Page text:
Mizuno ST-Z Driver Adjustment Guide + (CHART)


How Do I Adjust My Mizuno ST-Z Driver?

To adjust the loft on your Mizuno ST-Z driver, you can turn the hosel that allows for 8 different settings. Increasing the face angle to its highest position will give the club greater loft raising the ball’s spin.

Decreasing the face angle to its lowest setting will reduce the loft as low as 8.25 or 7.25 depending on the model, essentially allowing for a straighter shot.

Mizuno is coming out with more advanced drivers every year that offer the ability to change the club’s loft, its lie angle, and face angle.

Some golfers don’t even know what this terminology means. So let’s go over these clubs and how their adjustments work, helping you to improve your game.

This article will cover the Mizuno ST-Z driver, briefly going over its characteristics and why it’s becoming so popular due to its technology. Then I’ll tell you how the adjustments work on the hosel and what you can expect from it. I’ll also cover both the 10.5 and 9.5-degree versions. Lastly, we’ll also look at the ST-Z driver in the same capacity.

 

Is the Mizuno ST-Z Driver adjustable?

Mizuno’s new range of ST drivers includes the ST-Z, which has an adjustable hose that can alter the loft of the ball through a four-degree range. The ST-X (the other driver in the ST range) also has this feature. One thing to note is that they don’t have the adjustable weights and tracks as its predecessor, the ST200 G.

 

Mizuno STZ Driver Adjustment

 

About the Mizuno ST-Z driver

The ST-Z is the driver out of the two options that offers the lowest spin. This makes it a little bit more of a stable choice if you intend for a driver to have this feature. It does sport similar features in its appearance to the previous Mizuno models, such as the ST-190 and the ST200 drivers.

It comprises a split carbon sole, meaning that there is carbon in the toe and heel section of the driver, creating an almost neutral weighting in the actual club head itself.

The Mizuno ST-Z driver offers weight redistribution towards the back of the club due to the actual weight being placed towards the club’s back.

The driver  provides a high MOI (moment of inertia), making it more stable increasing the likelihood of hitting a straighter shot.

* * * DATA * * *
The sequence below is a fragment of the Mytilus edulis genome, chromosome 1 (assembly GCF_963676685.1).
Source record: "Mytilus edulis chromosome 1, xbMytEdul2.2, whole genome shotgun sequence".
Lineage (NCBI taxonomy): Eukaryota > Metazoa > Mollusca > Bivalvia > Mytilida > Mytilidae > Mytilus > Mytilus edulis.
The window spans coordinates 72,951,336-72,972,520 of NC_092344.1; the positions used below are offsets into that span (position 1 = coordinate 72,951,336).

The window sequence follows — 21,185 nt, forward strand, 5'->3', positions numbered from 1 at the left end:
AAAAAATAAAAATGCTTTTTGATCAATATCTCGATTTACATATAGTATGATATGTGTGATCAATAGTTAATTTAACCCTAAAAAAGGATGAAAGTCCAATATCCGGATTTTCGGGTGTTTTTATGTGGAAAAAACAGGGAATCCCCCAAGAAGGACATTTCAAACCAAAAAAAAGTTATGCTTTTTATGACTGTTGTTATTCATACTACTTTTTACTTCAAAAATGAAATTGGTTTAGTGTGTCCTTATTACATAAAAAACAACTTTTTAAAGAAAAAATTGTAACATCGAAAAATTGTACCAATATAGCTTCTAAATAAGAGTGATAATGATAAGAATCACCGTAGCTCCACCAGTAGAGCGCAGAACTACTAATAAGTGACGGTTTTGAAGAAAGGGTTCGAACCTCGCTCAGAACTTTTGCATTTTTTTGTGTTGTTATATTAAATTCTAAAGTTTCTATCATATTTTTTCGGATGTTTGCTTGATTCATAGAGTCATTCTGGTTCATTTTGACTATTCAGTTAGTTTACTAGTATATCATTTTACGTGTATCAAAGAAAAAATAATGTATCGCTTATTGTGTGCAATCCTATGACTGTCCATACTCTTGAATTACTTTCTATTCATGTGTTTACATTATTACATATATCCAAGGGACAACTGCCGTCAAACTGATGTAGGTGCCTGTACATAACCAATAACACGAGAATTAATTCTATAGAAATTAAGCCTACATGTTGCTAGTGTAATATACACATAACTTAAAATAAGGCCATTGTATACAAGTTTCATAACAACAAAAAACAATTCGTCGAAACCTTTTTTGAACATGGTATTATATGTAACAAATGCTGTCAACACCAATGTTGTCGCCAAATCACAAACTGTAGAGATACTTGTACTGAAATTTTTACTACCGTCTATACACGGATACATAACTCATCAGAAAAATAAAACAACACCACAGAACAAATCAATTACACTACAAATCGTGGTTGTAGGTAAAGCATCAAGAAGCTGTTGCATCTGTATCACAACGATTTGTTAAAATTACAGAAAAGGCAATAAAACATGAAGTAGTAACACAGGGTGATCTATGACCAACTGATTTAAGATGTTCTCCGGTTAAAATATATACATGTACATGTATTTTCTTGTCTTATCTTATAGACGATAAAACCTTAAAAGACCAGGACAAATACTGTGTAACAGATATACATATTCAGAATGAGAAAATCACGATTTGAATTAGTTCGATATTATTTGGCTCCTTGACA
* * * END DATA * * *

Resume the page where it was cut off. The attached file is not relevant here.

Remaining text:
Furthermore, it has a Super Alloy Titanium clubface called Beta Ti, SAT2041. The number indicates the percentage of metals found in the club that consists of 20% Vanadium, 4% Aluminum, and 1%Sn (tin). This ensures the club to have a 17% higher strength rating with 8% more flexibility compared to the traditional titanium face that we’ve seen before.

How do I adjust my Mizuno ST-Z Driver?

The first thing to note is that the Mizuno ST-Z driver comes with a variety of shaft options which we will not go into but will play a role in how you hit the ball due to the varying levels of shaft flexibility or rigidness.

Then it comes with two loft options, with them being 10.5 degrees and 9.5 degrees. These do come with an adjustable hosel that allows you to alter the loft, lie angle, and club’s face angle.

In its Standard and Upright position on the hosel, the ST-Z driver has a loft of 10.5 and a face angle of 1 degree. Adjusting the hosel to either increase or decrease the face angle will positively or negatively impact the loft.

Depending on if you change the face angle to a negative degree; this will elevate the loft angle, hopefully allowing you to put more spin on the ball.

If you increase the face angle (which can go up to 4 degrees), it will lower the ball’s loft. On its lowest setting, the loft of the ball will be as low as 7.25 degrees, offering you a more straight shot.

When compared to the ST-Z 9.5 driver, the only difference when adjusting the hosel will be to the loft. Meaning that the face angle can be adjusted from negative 2 all the way to 4 degrees, and the lie angles for each setting will be the same.

Overall, this means that you should opt to test out the 9.5 driver if you want to hit a straighter shot.

 

Mizuno ST-Z driver adjustment chart

ST-Z 10.5 Driver Position

E Loft

Lie Angle

Face Angle

Upright

10.5 degrees

59.5 degrees

1 degree

Upright/Higher

11.625 degrees

58.75 degrees

-0.5 degrees

Higher

12.75 degrees

58 degrees

-2 degrees

Higher/Standard

11.625 degrees

57.25 degrees

-0.5 degrees

Standard

10.5 degrees

56.5 degrees

1 degree

Standard/Lower

9.375 degrees

57.25 degrees

2.5 degrees

Lower

8.25 degrees

58 degrees

4 degrees

Lower/Upright

9.375 degrees

58.75  degrees

2.5 degrees

 

ST-Z 9.5 Driver Position

E Loft

Lie Angle

Face Angle

Upright

9.5 degrees